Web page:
Tag Archives: traffic

Infographic: How to Create Content That Drives a Lot of Organic Traffic

Wouldn’t it be nice to publish something on your website that will bring in visitors for years to come? Just one blog post or video (or infographic)? It certainly would be. That’s why you need to always ask yourself: What content can I create that people will link to from their website? Is the answer to getting tons of organic traffic really that simple? Basically, yes. However, it’s easy to jump into a content project without asking this question and spending a week on it, only to find out it’s a dud in terms of SEO. A lot of us…

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Infographic: How to Create Content That Drives a Lot of Organic Traffic

4 Ways to SEO Proof Your Influencer Marketing Strategy

influencer marketing and SEO

A few years ago, there was a joke that was going around on the internet. It goes something like this: “What is the best place to hide evidence of your wrongdoings? Page 2 of Google Search results!” While the joke itself may have been created in good humor, it does imply something extremely important. It’s crucial for businesses to compete for higher visibility in search results. Consumers are more dependent on the internet than any other medium, making search ranking crucial for businesses to attract potential customers. More often than not, people only look at the first page of search…

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4 Ways to SEO Proof Your Influencer Marketing Strategy

How to Reverse-Engineer Viral Content to Drive Massive Traffic

Traffic

Content marketing is arguably the best long-term strategy for marketing a business. Compared to traditional marketing, content marketing costs 62% less, but produces almost 3X as many leads. By regularly publishing high-quality content that people appreciate and share, you’ll generate an abundance of inbound links, ascend Google’s rankings and cement yourself as an authority within your niche. As wonderful as this sounds, executing an effective content marketing strategy is no easy task. Most beginners use the “publish and pray” approach to content marketing – haphazardly posting articles they think will be awesome and hoping that their readers feel the same….

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How to Reverse-Engineer Viral Content to Drive Massive Traffic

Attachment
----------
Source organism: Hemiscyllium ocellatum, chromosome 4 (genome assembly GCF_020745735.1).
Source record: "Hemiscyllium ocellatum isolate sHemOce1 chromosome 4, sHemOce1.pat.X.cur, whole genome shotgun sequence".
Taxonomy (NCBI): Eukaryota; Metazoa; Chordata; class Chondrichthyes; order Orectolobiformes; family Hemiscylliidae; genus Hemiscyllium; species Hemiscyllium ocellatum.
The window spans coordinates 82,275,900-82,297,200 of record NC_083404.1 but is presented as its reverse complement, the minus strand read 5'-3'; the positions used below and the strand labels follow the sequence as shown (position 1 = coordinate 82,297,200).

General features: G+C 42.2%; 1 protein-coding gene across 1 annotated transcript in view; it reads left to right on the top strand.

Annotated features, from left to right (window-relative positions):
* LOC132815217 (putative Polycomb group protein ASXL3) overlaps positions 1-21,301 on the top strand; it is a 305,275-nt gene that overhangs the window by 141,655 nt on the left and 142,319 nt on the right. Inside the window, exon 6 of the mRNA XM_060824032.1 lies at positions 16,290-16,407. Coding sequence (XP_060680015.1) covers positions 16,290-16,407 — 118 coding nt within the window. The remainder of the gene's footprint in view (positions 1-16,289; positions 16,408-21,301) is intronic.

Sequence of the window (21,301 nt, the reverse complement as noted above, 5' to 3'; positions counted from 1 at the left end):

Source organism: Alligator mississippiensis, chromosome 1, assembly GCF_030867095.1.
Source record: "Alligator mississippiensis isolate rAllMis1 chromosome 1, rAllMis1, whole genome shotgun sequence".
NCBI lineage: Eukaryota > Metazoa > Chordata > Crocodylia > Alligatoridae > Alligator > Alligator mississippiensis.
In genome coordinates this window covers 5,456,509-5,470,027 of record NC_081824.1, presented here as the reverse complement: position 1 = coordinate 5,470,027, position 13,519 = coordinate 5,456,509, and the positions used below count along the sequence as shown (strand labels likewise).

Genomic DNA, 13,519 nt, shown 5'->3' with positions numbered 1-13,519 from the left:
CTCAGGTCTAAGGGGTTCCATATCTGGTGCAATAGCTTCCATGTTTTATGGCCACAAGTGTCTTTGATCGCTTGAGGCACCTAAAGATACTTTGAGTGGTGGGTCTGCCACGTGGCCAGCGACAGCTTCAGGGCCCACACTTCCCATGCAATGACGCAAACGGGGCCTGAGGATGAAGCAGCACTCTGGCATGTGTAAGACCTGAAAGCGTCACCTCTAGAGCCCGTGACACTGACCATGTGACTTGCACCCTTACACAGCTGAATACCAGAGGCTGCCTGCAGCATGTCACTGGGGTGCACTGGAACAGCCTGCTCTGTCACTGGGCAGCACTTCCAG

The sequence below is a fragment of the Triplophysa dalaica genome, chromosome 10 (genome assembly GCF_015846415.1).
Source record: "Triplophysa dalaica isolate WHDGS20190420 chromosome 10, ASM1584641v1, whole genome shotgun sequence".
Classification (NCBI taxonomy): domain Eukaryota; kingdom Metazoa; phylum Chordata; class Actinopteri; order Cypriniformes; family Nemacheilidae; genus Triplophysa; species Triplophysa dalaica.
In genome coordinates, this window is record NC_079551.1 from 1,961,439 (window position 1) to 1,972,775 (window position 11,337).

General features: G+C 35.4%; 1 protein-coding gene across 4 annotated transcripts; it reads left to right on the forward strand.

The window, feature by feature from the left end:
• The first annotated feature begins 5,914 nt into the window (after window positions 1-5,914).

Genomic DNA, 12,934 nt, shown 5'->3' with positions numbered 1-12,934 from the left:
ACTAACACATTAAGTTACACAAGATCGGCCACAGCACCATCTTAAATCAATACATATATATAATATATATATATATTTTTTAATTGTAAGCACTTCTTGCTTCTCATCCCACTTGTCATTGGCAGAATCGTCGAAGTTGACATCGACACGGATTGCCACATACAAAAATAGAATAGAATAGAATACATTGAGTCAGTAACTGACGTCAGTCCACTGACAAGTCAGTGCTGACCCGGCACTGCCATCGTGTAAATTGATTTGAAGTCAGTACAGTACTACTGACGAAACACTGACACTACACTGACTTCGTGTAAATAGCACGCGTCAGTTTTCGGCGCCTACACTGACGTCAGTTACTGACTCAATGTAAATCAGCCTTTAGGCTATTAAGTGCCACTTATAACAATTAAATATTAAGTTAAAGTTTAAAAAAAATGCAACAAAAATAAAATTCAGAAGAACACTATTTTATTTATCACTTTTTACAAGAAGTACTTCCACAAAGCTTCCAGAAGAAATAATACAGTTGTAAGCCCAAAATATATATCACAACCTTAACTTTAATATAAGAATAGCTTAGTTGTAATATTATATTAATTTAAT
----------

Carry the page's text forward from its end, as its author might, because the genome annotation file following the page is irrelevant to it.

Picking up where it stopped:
Glossary: Guerilla Marketing

guerilla marketing

Guerrilla marketing is a form of marketing that utilizes unconventional tactics to get maximum results when promoting a business or service. As the name suggests, this style of marketing relies heavily upon surprise, creativity and shock and awe tactics. Thus, large quantities of money are not necessarily required to perform guerrilla marketing — making it an ideal strategy for startups, small businesses and enterprises alike. It’s a much more personal form of marketing and tends to humanize even the largest of brands. Regardless of the size of your company, a little excitement and buzz surrounding your brand can always be…

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Glossary: Guerilla Marketing

How Kula Partners Followed A Structured Conversion Optimization Process Using VWO

The need for a structured, process-driven approach to conversion optimization (CRO) cannot be stressed enough. A structured CRO program is essential to deliver consistent and repeatable improvement in conversion rate and user experience (UX). Only a few organizations and agencies have adopted this approach to optimizing conversions; even fewer have been able to master it.

Kula Partners is one such agency that has actively practiced and advocated a structured CRO program. This story aims to highlight the optimization process followed by Kula Partners and how VWO helped it achieve success at each step of the process.

Based out of Nova Scotia, Canada, Kula Partners is a certified partner with VWO, offering services such as conversion optimization, inbound marketing, and web development. While optimizing conversions for its clients, Jeff White, Principal at Kula Partners, discovered that following a rigorous optimization process is what leads to success.

Synopsis of Kula’s Way of Optimizing for Success

The optimization process at Kula begins with identifying optimization opportunities on a client’s website or landing pages. It is done by closely analyzing website data and user behavior, using a variety of tools. Next, it hypothesizes ways to capitalize on each optimization opportunity. Hypotheses are then prioritized based on a few factors such as potential of improvement and effort in implementation. The hypotheses undergo A/B tests for validation, per its priority list. The results of A/B tests are thoroughly examined, and the learning is documented in a common knowledge repository. This repository is used to generate more hypotheses to optimize the website further. The cycle continues.